Frogs of Rana hexadactyla species maintained in the animal house and male Wistar albino rats (150 to 200 g) housed in cages at 270 ± 20C on a 12 h light / dark cycle were used for the studies. The animals were fed with food and water ad libitum. The animals were maintained as per the norms of CPCSEA and the experiments were cleared by CPCSEA and the local ethics committee.

Frog heart in situ preparation

Frogs were pithed and the heart exposed. The inferior vena cava was cannulated for perfusing the heart with the frog's Ringer solution.[4] (The composition of the frog Ringer solution in millimoles: NaCl-110; KCl-1.9; CaCl2-1.1; NaHCO3-2.4; NaH2PO4-0.06; Glucose-11.1). The basal cardiac contraction was recorded on a smoked kymographic drum after the administration of frog Ringer's solution and gum-acacia (5%). The administration of gum acacia was done to see that it did not contribute to the effects of TAE. The drugs and extracts were administered through the cannula. The average basal heart rate and the contraction amplitude were 70 beats/min and 18 mm respectively. The effects obtained with the drugs and extracts were transposed to the respective percentage of the basal values. Graded dose-response was recorded for each extract (0.5, 1 and 1.5 mg) and the dose which caused the maximum effect was chosen as the experimental dose. The frog heart was washed with the Ringer solution after every administration of extracts and drugs till it was brought back to the normal state.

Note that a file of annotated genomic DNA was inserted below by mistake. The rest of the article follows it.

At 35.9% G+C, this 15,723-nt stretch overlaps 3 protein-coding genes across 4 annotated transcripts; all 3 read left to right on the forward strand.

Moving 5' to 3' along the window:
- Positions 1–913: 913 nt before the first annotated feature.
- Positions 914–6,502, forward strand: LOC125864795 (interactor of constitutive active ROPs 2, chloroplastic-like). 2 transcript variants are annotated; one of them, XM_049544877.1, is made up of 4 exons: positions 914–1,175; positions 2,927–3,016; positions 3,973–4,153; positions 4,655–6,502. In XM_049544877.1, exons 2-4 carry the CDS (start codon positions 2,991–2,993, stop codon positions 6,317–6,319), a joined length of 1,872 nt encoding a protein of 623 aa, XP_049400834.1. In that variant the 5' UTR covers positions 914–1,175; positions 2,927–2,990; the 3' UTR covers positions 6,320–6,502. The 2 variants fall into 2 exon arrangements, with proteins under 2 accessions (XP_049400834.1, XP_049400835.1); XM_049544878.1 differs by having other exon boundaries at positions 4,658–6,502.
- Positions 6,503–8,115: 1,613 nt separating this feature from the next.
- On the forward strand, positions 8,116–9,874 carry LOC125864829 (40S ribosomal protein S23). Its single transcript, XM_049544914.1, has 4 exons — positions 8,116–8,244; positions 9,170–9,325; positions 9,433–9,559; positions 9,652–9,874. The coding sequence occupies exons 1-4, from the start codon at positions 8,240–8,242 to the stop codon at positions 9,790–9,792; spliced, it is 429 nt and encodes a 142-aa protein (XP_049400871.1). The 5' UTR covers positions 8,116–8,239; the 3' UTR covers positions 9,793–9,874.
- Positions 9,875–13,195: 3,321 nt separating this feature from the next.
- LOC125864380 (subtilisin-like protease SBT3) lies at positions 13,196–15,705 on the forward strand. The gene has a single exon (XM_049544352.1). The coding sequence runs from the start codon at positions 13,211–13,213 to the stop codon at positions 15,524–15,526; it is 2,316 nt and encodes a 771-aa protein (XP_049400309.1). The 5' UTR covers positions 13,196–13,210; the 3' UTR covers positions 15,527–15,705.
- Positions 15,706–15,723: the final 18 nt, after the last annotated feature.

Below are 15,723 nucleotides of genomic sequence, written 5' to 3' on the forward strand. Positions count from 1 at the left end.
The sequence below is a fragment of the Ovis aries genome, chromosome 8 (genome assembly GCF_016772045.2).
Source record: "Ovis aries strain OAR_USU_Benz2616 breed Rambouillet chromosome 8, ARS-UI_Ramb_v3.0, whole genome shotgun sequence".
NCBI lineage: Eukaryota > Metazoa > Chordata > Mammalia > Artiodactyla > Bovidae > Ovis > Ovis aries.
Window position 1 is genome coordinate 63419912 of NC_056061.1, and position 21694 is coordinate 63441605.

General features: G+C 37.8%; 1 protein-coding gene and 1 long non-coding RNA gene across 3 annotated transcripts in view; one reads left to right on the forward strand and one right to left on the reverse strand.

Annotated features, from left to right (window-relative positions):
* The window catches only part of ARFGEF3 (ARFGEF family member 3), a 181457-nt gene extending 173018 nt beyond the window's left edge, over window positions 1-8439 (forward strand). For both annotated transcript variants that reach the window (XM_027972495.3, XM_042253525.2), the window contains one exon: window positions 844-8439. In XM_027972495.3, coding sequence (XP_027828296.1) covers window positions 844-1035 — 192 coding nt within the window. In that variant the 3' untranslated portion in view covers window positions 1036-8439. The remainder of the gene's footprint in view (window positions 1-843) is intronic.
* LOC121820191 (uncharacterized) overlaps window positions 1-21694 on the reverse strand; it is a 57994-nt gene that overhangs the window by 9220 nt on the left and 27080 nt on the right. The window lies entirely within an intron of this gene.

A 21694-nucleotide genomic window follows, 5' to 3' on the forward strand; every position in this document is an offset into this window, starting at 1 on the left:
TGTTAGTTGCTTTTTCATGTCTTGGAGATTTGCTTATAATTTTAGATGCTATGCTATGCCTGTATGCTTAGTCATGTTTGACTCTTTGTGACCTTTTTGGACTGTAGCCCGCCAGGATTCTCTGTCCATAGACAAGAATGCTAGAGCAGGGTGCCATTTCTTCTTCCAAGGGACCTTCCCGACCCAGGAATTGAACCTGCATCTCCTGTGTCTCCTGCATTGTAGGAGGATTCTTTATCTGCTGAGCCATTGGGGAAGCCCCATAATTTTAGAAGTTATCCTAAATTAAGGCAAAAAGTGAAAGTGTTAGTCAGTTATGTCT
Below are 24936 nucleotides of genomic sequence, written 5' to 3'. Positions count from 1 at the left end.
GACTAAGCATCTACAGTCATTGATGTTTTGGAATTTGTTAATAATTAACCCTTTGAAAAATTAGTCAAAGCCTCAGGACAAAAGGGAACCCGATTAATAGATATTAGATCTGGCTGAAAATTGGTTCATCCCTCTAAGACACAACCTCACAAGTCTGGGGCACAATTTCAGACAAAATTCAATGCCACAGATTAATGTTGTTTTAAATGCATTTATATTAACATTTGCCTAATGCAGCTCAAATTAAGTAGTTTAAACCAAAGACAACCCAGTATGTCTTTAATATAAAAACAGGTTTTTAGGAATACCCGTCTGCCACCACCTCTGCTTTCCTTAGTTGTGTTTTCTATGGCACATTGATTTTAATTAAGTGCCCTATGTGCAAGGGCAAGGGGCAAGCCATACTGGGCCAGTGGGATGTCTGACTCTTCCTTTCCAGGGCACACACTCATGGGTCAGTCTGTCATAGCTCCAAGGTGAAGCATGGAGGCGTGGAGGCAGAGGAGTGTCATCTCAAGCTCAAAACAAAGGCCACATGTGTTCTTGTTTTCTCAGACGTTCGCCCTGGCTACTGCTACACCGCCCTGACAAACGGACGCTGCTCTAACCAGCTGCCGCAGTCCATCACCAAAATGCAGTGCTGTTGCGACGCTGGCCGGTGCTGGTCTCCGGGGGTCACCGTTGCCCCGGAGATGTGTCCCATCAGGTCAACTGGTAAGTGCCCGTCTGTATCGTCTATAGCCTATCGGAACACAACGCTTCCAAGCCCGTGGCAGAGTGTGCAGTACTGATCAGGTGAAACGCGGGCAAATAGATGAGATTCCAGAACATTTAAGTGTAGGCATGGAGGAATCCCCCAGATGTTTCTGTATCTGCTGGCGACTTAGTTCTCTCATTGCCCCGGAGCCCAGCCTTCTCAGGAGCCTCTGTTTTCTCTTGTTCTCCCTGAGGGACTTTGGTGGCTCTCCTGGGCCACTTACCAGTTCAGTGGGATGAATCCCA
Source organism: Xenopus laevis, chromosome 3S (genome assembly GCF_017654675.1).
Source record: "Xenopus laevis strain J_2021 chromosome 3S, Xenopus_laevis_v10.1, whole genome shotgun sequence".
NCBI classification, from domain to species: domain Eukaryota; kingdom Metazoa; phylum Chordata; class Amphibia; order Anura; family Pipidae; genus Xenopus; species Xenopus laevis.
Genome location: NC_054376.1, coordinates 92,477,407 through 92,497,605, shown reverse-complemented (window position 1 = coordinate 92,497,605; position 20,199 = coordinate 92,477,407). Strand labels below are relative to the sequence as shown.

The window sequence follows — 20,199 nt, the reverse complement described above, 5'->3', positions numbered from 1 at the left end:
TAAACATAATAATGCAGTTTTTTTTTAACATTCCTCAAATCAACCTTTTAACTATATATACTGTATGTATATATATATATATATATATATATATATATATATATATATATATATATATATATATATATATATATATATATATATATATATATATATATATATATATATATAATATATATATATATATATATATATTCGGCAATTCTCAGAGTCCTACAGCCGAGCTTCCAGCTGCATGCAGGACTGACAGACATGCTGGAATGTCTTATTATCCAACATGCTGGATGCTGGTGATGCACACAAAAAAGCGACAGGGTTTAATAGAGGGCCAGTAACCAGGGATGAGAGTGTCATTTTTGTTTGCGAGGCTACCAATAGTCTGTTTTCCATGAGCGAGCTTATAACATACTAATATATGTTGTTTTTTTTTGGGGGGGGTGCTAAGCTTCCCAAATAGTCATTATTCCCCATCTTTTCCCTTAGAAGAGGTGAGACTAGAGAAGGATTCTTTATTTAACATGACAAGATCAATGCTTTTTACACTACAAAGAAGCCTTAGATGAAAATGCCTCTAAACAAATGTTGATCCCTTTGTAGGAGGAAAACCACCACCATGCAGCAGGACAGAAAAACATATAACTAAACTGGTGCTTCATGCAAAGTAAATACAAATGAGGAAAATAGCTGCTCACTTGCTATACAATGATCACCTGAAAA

The frog heart was perfused with propranolol, a ß-adrenergic blocker at 3 X 10-5 M concentration in frog Ringer solution for 60 seconds followed by the administration of extracts and the recording were noted. Nifedipine, a calcium-channel blocker at 2.88 X 10-5M concentration in frog Ringer solution was administered for 60 seconds followed by extracts and the recordings were noted.

Biochemical studies